Yes, I've seen it used as a spreadsheet, to crunch numbers. I've also seen people sit down with a calculator and compute cell values themselves, blissfully unaware that the software could do it for them. Excel is a tool for lining up numbers.
We've all seen Excel CSV files used for reporting and data interchange because they're easy for programmers to generate. I've seen an application's configuration managed by tweaking a CSV file in Excel and uploading it to a server. Excel is a tool for separating labels from values.
I've had screenshots pasted into Excel and attached to an email. Excel is an ubiquitous file format.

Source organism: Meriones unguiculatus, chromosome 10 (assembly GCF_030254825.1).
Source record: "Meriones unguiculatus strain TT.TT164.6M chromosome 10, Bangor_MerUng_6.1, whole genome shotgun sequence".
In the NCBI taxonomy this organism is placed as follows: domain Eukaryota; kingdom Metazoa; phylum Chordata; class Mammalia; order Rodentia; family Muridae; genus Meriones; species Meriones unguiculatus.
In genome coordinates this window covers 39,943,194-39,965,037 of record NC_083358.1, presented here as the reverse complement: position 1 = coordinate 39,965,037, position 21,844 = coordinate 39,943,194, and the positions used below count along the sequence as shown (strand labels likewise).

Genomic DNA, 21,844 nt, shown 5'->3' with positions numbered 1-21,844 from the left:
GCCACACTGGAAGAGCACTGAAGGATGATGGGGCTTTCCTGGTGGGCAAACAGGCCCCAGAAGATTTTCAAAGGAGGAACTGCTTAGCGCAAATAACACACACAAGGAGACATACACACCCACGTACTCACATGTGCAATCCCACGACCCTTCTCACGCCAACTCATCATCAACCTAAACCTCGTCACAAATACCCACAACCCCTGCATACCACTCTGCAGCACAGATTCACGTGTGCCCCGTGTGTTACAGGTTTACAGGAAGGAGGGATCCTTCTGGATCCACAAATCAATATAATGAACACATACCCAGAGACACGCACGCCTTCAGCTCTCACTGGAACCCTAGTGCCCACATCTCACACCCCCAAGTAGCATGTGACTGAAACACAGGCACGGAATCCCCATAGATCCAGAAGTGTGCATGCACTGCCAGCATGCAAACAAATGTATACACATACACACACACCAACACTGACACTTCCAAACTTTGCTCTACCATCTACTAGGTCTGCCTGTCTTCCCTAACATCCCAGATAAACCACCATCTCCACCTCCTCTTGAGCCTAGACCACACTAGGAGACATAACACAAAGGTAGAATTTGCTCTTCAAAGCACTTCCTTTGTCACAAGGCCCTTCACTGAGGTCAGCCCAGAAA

I've received an entire application wireframed by the accounting department, with each screen drawn with filled-in ASCII-art columns on its own worksheet and every button hyperlinked to a worksheet showing the next application state.
That really threw me off when I saw it. But when I look back, I realize just how clever it was. Front-end developers are always praising grid-based design, aren't they? That's exactly what what Excel was being used for. Excel is the first layout grid many people encounter."